Earlier this week, Rep. Susan Davis (D-Calif.) and five other House Democrats submitted an amendment to the 2012 National Defense Authorization Act that would reverse the current policy of denying abortion coverage to military women who are raped and become pregnant during their service. As the bill currently stands, servicewomen have to pay out of pocket for an expensive abortion procedure unless they can prove that their lives are in danger.


But hey, at least the House managed to pass a bill banning federal funding of medical programs that teach doctors how to perform abortions.

So is this family values or culture of life? Maybe both? N.C. House budget eliminates program for teen moms
Hundreds of Palestinian residents of the Gaza Strip arrived here by the busload on Saturday to pass through the reopened border into Egypt, taking the first tangible steps out of a four-year Israeli blockade.

"I feel this is the start of freedom," said Hasna el-Ryes, 45, a Gaza resident waiting to cross into Egypt so she could travel to visit sons studying in Britain. "You can't imagine how much we have suffered."


If it actually comes to a vote, it'll be the most exciting one since the 1948 vote on partitioning Palestine - the vote that led directly to the birth of Israel. "The Arab League has said it backs seeking UN recognition for a Palestinian state, as Qatar proposed at a meeting that the Middle East peace process be suspended until Israel was "ready" for talks. At a meeting of an Arab monitoring committee chaired by Qatar, the Arab League said in a statement it "supports the appeal to the UN asking that Palestine, within the 1967 borders, becomes a full-fledged state" of the international organisation. The Arab League's statement on Saturday came soon after Mahmoud Abbas, the Palestinian president, reiterated his determination to seek the recognition at the world diplomatic body unless Israel begins negotiations on "substantial basis"."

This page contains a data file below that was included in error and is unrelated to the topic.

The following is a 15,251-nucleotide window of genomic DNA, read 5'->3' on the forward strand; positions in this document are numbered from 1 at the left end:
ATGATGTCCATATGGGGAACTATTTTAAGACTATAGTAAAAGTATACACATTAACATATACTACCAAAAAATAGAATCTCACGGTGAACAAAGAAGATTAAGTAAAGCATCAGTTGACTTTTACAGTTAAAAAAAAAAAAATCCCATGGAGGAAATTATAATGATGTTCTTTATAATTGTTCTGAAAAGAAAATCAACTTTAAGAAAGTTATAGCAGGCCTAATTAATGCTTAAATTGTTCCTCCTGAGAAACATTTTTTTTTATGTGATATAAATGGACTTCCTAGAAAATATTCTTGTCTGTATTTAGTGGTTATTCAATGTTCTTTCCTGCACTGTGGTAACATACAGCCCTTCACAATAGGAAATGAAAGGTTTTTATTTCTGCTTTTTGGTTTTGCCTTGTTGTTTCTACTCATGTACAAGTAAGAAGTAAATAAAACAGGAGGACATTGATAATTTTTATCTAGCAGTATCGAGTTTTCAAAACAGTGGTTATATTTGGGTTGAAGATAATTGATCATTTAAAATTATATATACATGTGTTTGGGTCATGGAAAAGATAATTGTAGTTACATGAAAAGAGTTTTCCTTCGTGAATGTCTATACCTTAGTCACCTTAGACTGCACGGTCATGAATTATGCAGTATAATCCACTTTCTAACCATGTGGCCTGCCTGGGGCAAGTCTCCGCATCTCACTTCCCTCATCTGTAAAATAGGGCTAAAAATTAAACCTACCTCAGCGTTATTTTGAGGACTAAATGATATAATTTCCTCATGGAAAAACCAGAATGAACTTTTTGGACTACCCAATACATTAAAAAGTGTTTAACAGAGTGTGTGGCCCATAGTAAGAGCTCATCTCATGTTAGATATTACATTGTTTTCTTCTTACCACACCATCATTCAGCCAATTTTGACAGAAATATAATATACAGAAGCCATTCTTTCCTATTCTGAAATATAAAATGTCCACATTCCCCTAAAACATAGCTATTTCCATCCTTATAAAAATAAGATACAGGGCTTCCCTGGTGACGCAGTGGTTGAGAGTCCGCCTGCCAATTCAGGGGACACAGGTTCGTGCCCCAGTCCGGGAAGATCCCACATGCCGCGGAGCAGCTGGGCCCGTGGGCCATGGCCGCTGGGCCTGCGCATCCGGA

Hackers launched a "significant and tenacious" cyber attack on Lockheed Martin, a major defense contractor holding highly sensitive information, but its secrets remained safe, the company said Saturday.
Check out the before and after shots of Joplin, MO.